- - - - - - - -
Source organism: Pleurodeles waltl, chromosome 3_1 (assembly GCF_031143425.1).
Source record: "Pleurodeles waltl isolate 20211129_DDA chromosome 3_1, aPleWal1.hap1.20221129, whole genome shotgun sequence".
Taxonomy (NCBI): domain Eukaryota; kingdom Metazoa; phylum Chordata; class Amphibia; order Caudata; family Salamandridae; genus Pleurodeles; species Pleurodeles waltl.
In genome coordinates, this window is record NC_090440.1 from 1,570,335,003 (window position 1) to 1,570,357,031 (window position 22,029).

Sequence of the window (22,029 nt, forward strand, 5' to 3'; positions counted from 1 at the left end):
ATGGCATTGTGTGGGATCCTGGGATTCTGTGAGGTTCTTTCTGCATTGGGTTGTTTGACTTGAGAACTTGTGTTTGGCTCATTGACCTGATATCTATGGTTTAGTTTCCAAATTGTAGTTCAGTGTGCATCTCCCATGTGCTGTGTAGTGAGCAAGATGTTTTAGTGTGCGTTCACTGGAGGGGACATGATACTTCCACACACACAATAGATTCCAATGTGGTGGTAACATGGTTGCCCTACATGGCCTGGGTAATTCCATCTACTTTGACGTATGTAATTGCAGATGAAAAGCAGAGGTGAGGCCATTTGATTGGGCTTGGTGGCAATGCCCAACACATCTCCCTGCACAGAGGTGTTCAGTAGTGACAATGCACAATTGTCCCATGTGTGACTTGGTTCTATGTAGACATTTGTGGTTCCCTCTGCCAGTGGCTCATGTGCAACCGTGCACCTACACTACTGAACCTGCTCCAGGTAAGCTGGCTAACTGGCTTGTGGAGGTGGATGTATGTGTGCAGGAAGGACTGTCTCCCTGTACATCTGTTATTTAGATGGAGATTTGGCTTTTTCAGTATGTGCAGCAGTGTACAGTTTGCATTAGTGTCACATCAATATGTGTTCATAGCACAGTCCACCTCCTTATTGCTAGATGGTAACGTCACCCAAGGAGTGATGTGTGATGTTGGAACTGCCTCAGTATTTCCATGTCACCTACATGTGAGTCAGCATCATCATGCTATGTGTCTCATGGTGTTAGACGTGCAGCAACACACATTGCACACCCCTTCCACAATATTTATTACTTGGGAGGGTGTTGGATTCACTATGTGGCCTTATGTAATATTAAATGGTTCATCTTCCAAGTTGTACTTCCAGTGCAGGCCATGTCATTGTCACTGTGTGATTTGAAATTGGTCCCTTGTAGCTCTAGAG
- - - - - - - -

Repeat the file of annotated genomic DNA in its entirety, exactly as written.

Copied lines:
Source organism: Pleurodeles waltl, chromosome 3_1 (assembly GCF_031143425.1).
Source record: "Pleurodeles waltl isolate 20211129_DDA chromosome 3_1, aPleWal1.hap1.20221129, whole genome shotgun sequence".
Taxonomy (NCBI): domain Eukaryota; kingdom Metazoa; phylum Chordata; class Amphibia; order Caudata; family Salamandridae; genus Pleurodeles; species Pleurodeles waltl.
In genome coordinates, this window is record NC_090440.1 from 1,570,335,003 (window position 1) to 1,570,357,031 (window position 22,029).

Sequence of the window (22,029 nt, forward strand, 5' to 3'; positions counted from 1 at the left end):
ATGGCATTGTGTGGGATCCTGGGATTCTGTGAGGTTCTTTCTGCATTGGGTTGTTTGACTTGAGAACTTGTGTTTGGCTCATTGACCTGATATCTATGGTTTAGTTTCCAAATTGTAGTTCAGTGTGCATCTCCCATGTGCTGTGTAGTGAGCAAGATGTTTTAGTGTGCGTTCACTGGAGGGGACATGATACTTCCACACACACAATAGATTCCAATGTGGTGGTAACATGGTTGCCCTACATGGCCTGGGTAATTCCATCTACTTTGACGTATGTAATTGCAGATGAAAAGCAGAGGTGAGGCCATTTGATTGGGCTTGGTGGCAATGCCCAACACATCTCCCTGCACAGAGGTGTTCAGTAGTGACAATGCACAATTGTCCCATGTGTGACTTGGTTCTATGTAGACATTTGTGGTTCCCTCTGCCAGTGGCTCATGTGCAACCGTGCACCTACACTACTGAACCTGCTCCAGGTAAGCTGGCTAACTGGCTTGTGGAGGTGGATGTATGTGTGCAGGAAGGACTGTCTCCCTGTACATCTGTTATTTAGATGGAGATTTGGCTTTTTCAGTATGTGCAGCAGTGTACAGTTTGCATTAGTGTCACATCAATATGTGTTCATAGCACAGTCCACCTCCTTATTGCTAGATGGTAACGTCACCCAAGGAGTGATGTGTGATGTTGGAACTGCCTCAGTATTTCCATGTCACCTACATGTGAGTCAGCATCATCATGCTATGTGTCTCATGGTGTTAGACGTGCAGCAACACACATTGCACACCCCTTCCACAATATTTATTACTTGGGAGGGTGTTGGATTCACTATGTGGCCTTATGTAATATTAAATGGTTCATCTTCCAAGTTGTACTTCCAGTGCAGGCCATGTCATTGTCACTGTGTGATTTGAAATTGGTCCCTTGTAGCTCTAGAG